The labyrinth will become an integral part of the school, its curriculum and mission. Children will enjoy the benefits of the herbs and vegetables planted in the garden and learn about social interaction through activities within. Their teachers have made presentations to the children about the proper uses of labyrinths. They will appreciate spending quiet time there, walking, imagining, gathering in small groups for storytelling, and tending to the grasses and herbs contained in the space. Children who participate in the primary school’s Catechesis of the Good Shepherd will walk the labyrinth in mediation and prayer, and it will also be used by the elementary students as part of their inter-faith chapel class.

Grace Montessori School, located in the heart of the downtown HUD focus and Historic areas, began with the purpose of providing high quality education and child care to children of Allentown’s economically disadvantaged neighborhoods. At the heart of the school’s mission is the goal to maintain a first-rate preschool, kindergarten, and elementary grades (1-5) for children ages 3 to 11 who live in the downtown of the city. While the school attracts children of families of a large variety of cultural, ethnic, and religious backgrounds, and of all economic levels from all over the Lehigh Valley, GMS reserves 30 percent of the enrollment each year for children who are able to attend only because of the financial assistance offered by its scholarship program. The school also offers child care and summer camp programs.

Grace Episcopal Church is a parish of the Episcopal Diocese of Bethlehem. It has been known for decades for its many social justice programs, primarily Grace Community Foundation Food Pantry, Grace House, a permanent group residence for previously homeless individuals, and Grace Montessori School. Its outreach efforts also include providing space to the GED Program of the Adult Literacy Center of the Lehigh Valley, IMPACT Project, Inc., which helps first-time juvenile offenders to re-establish good criminal justice records, and North Penn Legal Services, all of whose staff and volunteers provide essential services to the people of the surrounding neighborhoods.

CREW (Commercial Real Estate Women), Lehigh Valley Pa chapter, is the premier real estate organization in the Lehigh Valley and the local chapter of a national organization that is 8,000 members strong. Its members, men and women both, represent every aspect of the commercial real estate industry, including law, leasing, brokerage, property management, finance, construction and more. The organization’s mission is to advance the success of women in commercial real estate.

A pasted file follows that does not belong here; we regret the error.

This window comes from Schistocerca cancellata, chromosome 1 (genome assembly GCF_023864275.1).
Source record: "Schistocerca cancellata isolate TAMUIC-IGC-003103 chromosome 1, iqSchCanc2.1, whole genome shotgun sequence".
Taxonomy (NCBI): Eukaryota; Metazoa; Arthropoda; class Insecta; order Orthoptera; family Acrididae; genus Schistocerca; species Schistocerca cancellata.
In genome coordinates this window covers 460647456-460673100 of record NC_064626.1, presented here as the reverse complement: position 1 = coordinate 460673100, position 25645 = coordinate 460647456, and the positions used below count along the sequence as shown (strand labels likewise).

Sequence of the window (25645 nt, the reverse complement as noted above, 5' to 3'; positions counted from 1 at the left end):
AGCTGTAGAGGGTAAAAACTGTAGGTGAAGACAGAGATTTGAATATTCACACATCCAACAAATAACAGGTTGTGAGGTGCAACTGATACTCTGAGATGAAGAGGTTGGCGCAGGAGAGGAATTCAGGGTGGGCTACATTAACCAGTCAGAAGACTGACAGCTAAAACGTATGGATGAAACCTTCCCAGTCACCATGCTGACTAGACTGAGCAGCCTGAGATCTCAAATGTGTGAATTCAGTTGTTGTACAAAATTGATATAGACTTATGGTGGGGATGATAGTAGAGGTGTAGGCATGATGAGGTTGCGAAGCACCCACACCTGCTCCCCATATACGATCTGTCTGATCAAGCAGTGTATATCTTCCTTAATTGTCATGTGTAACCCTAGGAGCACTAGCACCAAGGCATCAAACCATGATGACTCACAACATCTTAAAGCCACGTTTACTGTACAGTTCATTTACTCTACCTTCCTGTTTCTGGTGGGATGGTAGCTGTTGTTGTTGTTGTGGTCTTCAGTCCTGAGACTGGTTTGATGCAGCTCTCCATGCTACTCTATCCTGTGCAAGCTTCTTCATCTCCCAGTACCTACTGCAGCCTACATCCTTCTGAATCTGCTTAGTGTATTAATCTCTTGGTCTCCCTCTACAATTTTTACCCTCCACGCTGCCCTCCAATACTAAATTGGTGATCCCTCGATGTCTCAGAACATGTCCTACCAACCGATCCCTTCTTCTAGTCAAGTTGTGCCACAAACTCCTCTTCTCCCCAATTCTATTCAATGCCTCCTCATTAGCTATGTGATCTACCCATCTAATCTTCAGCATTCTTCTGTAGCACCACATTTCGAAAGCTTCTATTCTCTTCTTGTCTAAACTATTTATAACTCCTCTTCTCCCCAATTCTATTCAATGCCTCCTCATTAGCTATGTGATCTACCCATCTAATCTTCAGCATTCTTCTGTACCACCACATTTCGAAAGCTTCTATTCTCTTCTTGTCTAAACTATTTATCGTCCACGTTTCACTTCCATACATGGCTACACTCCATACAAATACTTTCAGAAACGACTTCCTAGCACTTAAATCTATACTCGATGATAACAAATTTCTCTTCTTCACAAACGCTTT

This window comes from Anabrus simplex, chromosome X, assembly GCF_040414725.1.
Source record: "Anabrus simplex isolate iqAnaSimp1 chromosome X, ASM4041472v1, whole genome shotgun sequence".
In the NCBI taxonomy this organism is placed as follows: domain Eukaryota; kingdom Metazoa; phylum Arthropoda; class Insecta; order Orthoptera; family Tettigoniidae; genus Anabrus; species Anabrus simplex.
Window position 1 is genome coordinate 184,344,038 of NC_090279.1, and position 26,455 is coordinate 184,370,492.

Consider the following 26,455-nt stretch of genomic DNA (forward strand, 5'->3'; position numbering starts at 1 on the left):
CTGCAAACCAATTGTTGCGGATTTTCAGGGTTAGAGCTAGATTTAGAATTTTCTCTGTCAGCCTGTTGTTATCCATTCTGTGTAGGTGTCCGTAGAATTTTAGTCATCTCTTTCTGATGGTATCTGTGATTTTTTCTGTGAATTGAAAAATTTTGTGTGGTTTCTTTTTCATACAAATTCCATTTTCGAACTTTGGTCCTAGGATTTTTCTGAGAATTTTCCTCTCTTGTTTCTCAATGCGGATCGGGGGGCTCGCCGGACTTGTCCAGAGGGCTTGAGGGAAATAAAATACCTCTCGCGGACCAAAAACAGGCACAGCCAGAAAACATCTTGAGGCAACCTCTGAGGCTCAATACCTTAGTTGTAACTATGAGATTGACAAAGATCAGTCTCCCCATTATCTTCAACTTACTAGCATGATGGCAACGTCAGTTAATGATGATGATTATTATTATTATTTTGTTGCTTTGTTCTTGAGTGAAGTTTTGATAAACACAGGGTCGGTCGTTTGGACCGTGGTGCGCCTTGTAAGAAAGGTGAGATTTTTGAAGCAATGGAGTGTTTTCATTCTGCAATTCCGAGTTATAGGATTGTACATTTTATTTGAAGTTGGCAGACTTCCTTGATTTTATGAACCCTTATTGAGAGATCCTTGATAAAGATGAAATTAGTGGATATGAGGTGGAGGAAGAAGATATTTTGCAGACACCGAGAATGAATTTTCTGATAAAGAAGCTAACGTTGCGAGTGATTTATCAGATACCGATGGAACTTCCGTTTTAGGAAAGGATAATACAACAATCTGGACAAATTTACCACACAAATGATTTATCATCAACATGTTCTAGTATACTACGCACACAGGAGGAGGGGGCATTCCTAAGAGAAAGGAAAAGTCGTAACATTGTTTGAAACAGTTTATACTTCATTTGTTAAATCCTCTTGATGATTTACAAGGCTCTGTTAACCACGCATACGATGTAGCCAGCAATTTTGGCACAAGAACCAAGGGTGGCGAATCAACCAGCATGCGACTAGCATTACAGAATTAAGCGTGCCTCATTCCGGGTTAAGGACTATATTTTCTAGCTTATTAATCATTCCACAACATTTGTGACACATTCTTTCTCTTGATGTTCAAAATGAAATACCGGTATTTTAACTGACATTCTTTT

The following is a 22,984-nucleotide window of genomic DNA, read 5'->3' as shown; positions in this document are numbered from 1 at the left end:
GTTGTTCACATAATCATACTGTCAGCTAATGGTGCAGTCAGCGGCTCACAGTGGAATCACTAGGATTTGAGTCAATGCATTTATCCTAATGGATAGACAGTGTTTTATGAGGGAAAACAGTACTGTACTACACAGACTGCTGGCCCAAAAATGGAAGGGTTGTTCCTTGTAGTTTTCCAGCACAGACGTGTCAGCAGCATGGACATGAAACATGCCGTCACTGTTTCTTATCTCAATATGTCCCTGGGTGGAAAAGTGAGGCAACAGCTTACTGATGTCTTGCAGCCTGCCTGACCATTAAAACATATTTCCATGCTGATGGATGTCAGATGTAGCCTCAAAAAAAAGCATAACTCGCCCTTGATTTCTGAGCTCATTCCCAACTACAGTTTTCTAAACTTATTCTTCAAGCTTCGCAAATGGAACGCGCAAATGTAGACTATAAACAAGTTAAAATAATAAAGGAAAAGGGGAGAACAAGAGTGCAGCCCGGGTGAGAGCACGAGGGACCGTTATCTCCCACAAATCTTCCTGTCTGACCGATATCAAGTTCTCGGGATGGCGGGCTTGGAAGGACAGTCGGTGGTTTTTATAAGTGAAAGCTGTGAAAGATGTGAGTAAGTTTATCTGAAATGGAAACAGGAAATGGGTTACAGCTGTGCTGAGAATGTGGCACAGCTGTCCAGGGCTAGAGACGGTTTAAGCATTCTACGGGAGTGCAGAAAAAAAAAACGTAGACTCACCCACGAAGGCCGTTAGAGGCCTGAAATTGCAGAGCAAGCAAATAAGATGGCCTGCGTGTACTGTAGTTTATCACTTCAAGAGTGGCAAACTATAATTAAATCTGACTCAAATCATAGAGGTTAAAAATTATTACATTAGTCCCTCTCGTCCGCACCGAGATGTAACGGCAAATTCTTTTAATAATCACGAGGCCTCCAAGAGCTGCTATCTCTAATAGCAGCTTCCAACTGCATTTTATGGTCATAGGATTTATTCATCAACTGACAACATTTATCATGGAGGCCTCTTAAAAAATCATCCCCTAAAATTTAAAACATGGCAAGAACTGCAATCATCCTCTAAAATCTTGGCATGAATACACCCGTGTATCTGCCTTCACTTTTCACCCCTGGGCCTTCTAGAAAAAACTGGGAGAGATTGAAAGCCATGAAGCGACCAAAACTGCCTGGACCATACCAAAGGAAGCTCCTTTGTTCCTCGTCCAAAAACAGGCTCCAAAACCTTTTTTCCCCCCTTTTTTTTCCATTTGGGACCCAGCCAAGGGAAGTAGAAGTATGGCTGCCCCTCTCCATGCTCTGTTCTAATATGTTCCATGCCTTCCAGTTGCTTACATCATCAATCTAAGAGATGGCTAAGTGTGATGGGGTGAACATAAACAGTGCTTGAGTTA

For more information, contact: Elizabeth H. House, Executive Director, Grace Montessori School, 610-435-4060, or ehhhouse@yahoo.com

Bill Lewellis, Diocese of Bethlehem, retired
Communication Minister/Editor (1986-2010), Canon Theologian (1998)
newSpin blog, Email (c)610-393-1833
Be attentive. Be intelligent. Be reasonable. Be responsible.
Be in Love. And, if necessary, change. [Bernard Lonergan]

Montessori School in Allentown celebrates 20 years of diversity

The Morning Call
Jan. 12, 2013
By Libby House

Did you know Maria Montessori's first classroom, Casa del Bambini (House of Children), was founded in 1907 in a tenement in Rome? The first Italian woman to receive a medical degree, Montessori started her school with 50 poor children living in a slum and successfully taught them, using her method based on the belief that each child has within his or her own potential that can be developed fully when allowed to work independently, with great educational materials and help from highly trained teachers. News of her school quickly spread throughout the world, as did the highly respected Montessori Method.

While most people think of Montessori schools as located in leafy suburban locales or cosmopolitan areas, did you know that a very successful Montessori School has been operating in inner-city Allentown for the past 20 years? A Montessori School in downtown, drawing families with children from all over the Lehigh Valley?

It may seem an oddity, but Grace Montessori School, on Linden Street between Eighth and Ninth streets, in the ground floor of the former Hess Brothers parking garage, is in a beautifully renovated state-of-the-art facility. It is alive, well and happily teaching approximately 100 children (ages 3 to 11) each year from Allentown, Bethlehem and the surrounding areas.

I am thrilled to be the director of this remarkable school, which many didn't think would stand a chance if we followed the dream of Maria Montessori, educating poor children so they may achieve their highest potential. But we did, and the school has thrived.

It was founded by Cathy Constantin Reid in 1992 to meet the need for excellent preschool education for children whose families were clients of the Grace Episcopal Church Food Pantry. From the start the school provided scholarships for children whose families could not otherwise give them a Montessori education.